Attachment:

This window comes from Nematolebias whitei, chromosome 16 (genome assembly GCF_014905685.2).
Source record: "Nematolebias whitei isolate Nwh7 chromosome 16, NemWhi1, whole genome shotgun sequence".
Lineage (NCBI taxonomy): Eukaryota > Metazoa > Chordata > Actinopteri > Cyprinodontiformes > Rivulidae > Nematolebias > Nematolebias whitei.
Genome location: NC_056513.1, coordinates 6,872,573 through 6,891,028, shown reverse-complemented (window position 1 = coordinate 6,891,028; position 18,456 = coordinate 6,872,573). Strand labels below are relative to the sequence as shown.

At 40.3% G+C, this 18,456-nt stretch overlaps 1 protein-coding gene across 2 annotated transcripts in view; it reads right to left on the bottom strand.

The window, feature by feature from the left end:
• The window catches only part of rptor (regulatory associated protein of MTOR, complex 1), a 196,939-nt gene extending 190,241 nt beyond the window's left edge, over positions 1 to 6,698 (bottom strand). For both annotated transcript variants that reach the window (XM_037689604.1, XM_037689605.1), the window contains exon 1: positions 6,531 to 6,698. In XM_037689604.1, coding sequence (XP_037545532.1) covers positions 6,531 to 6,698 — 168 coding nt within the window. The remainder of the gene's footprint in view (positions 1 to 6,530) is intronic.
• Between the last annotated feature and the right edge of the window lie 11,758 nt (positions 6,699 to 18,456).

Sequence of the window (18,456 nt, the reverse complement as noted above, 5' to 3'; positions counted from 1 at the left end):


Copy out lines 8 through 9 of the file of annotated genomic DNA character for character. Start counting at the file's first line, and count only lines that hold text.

• Between the last annotated feature and the right edge of the window lie 11,758 nt (positions 6,699 to 18,456).

Sequence of the window (18,456 nt, the reverse complement as noted above, 5' to 3'; positions counted from 1 at the left end):